DHS S&T awards funds to Overland Park start-up developing detection algorithms to secure soft targets
The Department of Homeland Security (DHS) Science and Technology Branch (S&T) announced the award of another $199,833 Phase 1 deal to Flux Tensor, a company based in Overland Park, KS, to apply algorithms that help identify motion in complex videos. Specifically, the award recognizes flexible object detection algorithms (based on persistent stream analysis (pFlux)) to identify movements of interest from complex security video streams. The goal of this project is to provide a layer of security for locations that allows quick and effective action in the event of an unknown threat.
As part of its Securing Soft Targets solicitation, S&T Silicon Valley Innovation Program (SVIP) researched solutions that automatically detect abnormal events via video camera feeds; reduce errors to optimize human performance; and minimize delays to improve responsiveness in threat situations that could serve a shared mission among schools, sports venues, transportation systems, shopping venues, places of worship, and the general public.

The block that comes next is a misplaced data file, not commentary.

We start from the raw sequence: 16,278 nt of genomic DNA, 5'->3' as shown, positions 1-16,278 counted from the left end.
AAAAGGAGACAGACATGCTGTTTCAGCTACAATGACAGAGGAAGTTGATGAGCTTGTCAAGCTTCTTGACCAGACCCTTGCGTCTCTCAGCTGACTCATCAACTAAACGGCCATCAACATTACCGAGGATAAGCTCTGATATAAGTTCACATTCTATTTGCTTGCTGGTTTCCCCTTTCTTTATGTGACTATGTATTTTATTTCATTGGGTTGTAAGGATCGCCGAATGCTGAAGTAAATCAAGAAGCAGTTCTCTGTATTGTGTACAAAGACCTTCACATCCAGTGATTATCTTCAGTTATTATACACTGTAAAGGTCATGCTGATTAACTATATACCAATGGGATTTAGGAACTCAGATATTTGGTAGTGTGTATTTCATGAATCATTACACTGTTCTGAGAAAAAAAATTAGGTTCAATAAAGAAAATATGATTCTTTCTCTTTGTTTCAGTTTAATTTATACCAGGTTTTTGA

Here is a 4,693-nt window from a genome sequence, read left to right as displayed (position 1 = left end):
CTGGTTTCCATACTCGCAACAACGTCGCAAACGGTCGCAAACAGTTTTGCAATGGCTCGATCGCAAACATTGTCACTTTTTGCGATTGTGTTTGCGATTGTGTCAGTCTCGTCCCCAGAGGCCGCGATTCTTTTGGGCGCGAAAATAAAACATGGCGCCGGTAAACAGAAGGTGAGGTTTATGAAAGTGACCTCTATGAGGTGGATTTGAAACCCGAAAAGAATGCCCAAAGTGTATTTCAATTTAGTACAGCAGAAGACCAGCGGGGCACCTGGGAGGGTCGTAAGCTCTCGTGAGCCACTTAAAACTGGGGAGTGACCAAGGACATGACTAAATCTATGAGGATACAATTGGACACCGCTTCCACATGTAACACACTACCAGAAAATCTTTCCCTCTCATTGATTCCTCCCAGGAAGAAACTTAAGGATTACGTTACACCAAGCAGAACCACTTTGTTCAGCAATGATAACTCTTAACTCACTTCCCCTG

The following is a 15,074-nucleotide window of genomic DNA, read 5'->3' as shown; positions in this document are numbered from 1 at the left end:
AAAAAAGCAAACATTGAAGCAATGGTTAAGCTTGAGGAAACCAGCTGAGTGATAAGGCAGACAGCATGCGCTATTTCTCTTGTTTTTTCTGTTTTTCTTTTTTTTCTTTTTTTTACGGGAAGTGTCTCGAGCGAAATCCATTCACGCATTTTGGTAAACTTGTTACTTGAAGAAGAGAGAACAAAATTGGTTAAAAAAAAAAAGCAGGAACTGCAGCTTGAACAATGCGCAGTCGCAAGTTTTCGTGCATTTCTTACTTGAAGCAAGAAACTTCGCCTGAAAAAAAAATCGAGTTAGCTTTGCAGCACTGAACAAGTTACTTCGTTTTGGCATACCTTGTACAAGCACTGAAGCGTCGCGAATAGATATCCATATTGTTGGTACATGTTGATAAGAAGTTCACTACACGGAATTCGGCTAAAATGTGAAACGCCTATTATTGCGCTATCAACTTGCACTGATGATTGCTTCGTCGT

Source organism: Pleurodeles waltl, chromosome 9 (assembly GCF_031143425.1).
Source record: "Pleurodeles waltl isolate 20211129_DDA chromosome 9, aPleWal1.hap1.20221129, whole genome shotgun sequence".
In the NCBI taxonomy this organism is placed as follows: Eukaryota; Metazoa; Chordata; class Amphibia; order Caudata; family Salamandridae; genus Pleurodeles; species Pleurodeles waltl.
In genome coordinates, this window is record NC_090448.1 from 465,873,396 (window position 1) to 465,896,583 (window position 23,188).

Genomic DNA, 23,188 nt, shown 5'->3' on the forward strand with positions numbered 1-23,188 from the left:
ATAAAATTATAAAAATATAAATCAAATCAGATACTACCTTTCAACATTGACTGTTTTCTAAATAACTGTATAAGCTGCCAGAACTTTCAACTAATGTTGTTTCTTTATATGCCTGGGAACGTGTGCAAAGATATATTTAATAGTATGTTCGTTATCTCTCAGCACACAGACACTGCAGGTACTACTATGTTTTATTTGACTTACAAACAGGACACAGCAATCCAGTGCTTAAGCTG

“Motion monitoring in soft targets is difficult in large areas where changes in light and weather can impact video quality,” said Melissa Oh, SVIP’s Managing Director. “Technologies that improve real-time monitoring in situations where visibility is poor due to environmental constraints will improve responders’ ability to maintain security in and around target sites.”
Flux Tensor technology provides a flexible object detection approach to determining “persistent change” while accounting for changing weather, varying light, or poor near real-time video quality. Once developed, the software will integrate with current security workflows to detect moving objects.
“Public transit, on average, carries nearly 10 times more passengers per day than the busiest airports in the country. With limited checkpoints for screening passengers and their belongings, our program seeks innovative technologies to improve physical security and situational awareness at venues,” said Ali Fadel, DHS S&T Soft Program Manager. Targets Security Program. “Using advanced algorithms to identify and alert security personnel to abandoned objects, in near real time, will allow them to react quickly to dangerous events and eliminate harmless abandoned objects. The intention is to integrate security solutions into a larger layered architecture to better protect commuters, passengers and families using mass transit systems or attending a mass gathering, all without affecting speed. of the traveling public.
DHS is committed to using advanced technology and scientific talent in its quest to make America safer. Soft targets are easily accessible to large numbers of people and have limited security or protection measures, making them vulnerable to attack.